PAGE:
California has been on the watch list for online poker legalization for several years. Some analysts predicted little to no activity in 2014 due to the November elections, but something happened just before the deadline of the state legislative session: two online poker bills were introduced.
State Senator Lou Correa introduced SB 1366, which had no sponsors in the legislature at the time of the proposal, but is supported by the San Manual Band of Mission Indians. State Assemblyman Reggie Jones-Sawyer simultaneously put forward AB 2291, which is supported by numerous Indian tribes in the state, including the Pechanga Band of Luiseno Indians.
There are some overlapping tenets in the two proposals, including that both are confined to online poker only, and both will allow the state’s card clubs and tribal casinos to participate as operators, though racetracks are not included. They are both also classified as urgency statutes, meaning they require a two-thirds majority to pass and would take effect immediately upon passage, and regulation would be controlled by the California Gambling Control Commission.
AB 2291 by Assemblyman Jones-Sawyer
This bill will provide regulation for Internet poker games on an intrastate level. The CGCC would be required to adopt regulations within 270 days of passage.
Operators would be able to apply for a 10-year non-transferable license to operate a website for players within the borders of California. Said license must automatically be renewed every 10 years upon application. Each licensee would have to pay a one-time fee of $5 million, which would then be credited against quarterly fees equivalent to five percent of gross gaming revenue proceeds from that licensee. Taxable profits will go to the Internet Poker fund for the benefit of social programs, as well as to help prevent illegal offshore Internet gambling operators from catering to California residents.
Applicants must have at least five years of experience offering gaming in California, and includes only card clubs and federally recognized Indian tribes within the state. This includes all employees, website servers, and other pertinent associated companies and workers to be located within the borders of the state, with only a few exceptions.
The intrastate clause prohibits California from entering into any interstate liquidity agreements and automatically opts out of any federal online poker law. Companies within the state would be allowed to form partnerships, however. And local governments will not be able to opt out or ban Internet poker.
All sites licensed, approved, and prepared to offer online poker would go live on January 1, 2015, though that date could be changed by the CGCC.
SB 1366 by Senator Correa
Also known as the Internet Poker Consumer Protection Act of 2014, this bill (a reintroduction of what was formerly SB 678) will authorize intrastate Internet poker websites for players within California with an option for interstate agreements with other states. The GCC would have to adopt its regulations within 120 days after the bill’s effective date.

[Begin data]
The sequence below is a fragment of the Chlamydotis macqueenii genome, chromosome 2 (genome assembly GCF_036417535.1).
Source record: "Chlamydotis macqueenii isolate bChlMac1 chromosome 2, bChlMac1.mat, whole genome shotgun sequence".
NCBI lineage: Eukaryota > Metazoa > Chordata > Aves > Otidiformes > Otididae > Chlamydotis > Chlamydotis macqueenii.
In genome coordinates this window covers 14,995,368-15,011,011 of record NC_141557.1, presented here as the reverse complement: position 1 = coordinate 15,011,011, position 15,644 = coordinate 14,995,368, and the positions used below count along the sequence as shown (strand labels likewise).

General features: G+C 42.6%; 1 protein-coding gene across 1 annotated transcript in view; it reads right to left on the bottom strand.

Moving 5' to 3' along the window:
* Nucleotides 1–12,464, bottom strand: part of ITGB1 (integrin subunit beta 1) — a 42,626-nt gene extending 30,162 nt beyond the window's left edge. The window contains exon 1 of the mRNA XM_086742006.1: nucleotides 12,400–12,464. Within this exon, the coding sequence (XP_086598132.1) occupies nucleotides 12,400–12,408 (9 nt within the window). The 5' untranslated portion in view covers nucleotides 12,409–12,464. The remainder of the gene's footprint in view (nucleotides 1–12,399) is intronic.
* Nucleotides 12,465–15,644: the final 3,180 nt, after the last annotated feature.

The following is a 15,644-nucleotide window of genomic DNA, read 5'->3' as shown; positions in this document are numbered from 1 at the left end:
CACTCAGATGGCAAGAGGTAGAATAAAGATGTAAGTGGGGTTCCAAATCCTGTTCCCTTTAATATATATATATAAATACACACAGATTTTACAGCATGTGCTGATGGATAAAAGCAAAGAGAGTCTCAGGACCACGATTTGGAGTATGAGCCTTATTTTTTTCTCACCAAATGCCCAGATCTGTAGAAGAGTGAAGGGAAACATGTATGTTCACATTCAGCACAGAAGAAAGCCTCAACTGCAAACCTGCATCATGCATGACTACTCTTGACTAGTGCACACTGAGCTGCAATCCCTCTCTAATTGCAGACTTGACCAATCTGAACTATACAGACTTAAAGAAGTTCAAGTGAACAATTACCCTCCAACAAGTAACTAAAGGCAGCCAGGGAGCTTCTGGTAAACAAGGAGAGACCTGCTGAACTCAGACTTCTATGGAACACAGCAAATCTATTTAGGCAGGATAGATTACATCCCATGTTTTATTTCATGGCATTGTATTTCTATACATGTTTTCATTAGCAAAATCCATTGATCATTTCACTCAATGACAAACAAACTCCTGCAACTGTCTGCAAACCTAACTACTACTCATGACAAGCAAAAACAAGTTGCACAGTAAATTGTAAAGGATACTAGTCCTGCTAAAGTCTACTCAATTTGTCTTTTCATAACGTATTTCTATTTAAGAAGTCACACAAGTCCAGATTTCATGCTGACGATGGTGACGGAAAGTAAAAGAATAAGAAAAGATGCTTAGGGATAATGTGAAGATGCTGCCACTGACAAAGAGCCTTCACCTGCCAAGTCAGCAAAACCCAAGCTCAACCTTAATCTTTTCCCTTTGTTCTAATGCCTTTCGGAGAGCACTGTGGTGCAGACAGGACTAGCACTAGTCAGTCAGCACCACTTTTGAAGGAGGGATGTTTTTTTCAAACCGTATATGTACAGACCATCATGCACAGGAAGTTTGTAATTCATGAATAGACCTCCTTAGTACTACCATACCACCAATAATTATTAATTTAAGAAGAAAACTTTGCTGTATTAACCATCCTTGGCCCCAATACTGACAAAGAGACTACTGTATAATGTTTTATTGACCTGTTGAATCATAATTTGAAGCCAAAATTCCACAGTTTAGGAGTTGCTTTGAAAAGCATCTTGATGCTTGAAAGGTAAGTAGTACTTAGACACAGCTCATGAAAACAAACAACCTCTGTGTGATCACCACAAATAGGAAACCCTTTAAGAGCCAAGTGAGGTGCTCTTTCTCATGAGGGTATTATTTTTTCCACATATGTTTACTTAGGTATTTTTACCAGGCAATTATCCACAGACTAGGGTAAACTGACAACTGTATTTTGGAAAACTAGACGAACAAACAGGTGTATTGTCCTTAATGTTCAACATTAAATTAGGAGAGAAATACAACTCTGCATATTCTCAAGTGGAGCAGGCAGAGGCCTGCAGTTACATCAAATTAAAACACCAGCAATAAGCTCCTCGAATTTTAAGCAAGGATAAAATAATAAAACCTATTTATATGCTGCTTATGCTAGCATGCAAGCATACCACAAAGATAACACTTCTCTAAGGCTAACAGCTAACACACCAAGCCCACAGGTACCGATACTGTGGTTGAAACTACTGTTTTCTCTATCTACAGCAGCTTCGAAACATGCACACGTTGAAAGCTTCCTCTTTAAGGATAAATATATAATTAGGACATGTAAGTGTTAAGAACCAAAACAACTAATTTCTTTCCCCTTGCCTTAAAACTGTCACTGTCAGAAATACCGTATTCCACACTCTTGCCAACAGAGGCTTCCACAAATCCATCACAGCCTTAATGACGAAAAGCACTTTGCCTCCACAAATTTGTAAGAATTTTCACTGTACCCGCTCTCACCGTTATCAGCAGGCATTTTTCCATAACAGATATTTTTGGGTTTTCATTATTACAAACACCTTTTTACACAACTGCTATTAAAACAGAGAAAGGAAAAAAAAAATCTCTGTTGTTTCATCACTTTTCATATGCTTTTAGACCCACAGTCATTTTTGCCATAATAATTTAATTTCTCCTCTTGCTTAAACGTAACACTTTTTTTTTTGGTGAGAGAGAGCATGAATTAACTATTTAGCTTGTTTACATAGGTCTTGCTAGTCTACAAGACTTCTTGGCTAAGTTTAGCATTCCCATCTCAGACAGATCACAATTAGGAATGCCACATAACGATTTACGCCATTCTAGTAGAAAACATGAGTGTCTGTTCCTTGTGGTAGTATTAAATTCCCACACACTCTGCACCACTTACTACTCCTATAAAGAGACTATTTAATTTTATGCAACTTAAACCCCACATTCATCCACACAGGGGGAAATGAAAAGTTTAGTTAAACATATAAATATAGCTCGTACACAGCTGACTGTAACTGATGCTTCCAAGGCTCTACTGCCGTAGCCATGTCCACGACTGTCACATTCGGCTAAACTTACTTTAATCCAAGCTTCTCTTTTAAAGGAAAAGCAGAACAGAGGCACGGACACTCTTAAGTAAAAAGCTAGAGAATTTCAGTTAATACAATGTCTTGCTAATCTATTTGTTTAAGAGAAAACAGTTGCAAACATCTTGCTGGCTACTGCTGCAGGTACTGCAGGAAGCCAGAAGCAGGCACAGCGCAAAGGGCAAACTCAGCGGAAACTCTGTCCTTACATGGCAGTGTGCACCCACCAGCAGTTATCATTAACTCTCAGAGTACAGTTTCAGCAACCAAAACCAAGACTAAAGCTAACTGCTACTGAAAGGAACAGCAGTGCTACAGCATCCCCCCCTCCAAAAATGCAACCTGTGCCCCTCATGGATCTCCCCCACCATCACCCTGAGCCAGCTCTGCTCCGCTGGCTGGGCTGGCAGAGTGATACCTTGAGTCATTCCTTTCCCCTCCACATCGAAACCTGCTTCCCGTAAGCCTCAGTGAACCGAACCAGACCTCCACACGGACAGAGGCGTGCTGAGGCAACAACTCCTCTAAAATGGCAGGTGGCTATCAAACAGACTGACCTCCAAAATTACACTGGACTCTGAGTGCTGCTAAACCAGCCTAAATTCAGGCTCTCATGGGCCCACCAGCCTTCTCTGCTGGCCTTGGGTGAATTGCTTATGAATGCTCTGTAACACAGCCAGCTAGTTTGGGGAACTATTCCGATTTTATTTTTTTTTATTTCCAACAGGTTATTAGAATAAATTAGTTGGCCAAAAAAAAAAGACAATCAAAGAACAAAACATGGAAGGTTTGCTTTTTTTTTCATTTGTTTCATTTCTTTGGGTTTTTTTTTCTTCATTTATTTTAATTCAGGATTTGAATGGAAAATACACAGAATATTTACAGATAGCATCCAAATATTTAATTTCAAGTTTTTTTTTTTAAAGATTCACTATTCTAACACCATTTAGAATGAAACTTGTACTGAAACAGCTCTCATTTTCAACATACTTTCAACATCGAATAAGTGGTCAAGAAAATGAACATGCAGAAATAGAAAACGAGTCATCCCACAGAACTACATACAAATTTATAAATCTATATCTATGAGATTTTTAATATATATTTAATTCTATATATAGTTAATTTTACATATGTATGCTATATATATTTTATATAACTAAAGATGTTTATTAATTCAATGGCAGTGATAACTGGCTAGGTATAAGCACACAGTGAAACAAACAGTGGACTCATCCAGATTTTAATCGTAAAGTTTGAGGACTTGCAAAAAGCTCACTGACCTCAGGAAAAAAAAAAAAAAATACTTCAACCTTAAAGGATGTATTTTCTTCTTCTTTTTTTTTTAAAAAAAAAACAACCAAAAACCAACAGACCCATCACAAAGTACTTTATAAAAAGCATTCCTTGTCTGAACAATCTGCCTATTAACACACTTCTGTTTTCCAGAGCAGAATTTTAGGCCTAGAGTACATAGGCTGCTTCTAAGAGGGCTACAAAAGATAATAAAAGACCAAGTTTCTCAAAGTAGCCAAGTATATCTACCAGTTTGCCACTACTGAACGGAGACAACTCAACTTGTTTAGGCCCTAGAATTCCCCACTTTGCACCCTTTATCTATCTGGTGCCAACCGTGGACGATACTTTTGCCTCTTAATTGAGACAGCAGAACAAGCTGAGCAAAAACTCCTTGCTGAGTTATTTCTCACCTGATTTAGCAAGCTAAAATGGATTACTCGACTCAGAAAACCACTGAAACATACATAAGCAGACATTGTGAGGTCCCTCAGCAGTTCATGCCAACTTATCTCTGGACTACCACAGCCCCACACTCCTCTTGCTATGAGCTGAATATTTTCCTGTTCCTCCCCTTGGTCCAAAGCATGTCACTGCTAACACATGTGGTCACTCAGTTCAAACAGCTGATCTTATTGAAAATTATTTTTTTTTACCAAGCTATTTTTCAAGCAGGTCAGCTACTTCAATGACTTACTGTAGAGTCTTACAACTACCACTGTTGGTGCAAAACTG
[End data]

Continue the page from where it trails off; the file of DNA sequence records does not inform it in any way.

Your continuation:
Operators would be able to apply for initial licenses with renewal options. The application fee would be required to cover all costs associated with the license, though federally recognized Indian tribes would have separate and to-be-determined license fees and requirements. The license fee would be $10 million and credited against fees imposed on gross gaming proceeds. The regulatory fees would be deposited into the Internet Poker Fund, which would be subject to annual appropriation by the state legislature. Reports of policy goals and requirements would be subject to the GCGG rules in conjunction with the Treasurer, Franchise Tax Board, and legislature.
License applicants will be able to operate in more than one state, though site owners, operations and employees will have to be based in California. Bank accounts and records must also be kept in the state. Operators must also have three years of experience in casino operations to qualify for a license. Licenses will be issued for 10-year periods and subject to a 10 percent tax rate.
The bill will ban all Internet cafes, and will prohibit local governments from regulating the Internet poker industry in any way. In addition, players will be prohibited from gambling on any unregulated sites, or risk having all funds seized by state officials.
Operators will be allowed to operate through network skins and partnerships, though all sites must obtain proper licenses from the state. And affiliates are permitted to operate within the regulated system.
Players will be subject to state taxes. Those who win more than 300 times the buy-in of the game in which a player wins $600 or more will have five percent of that money withheld by the operators for state tax purposes. There is no offset for player losses.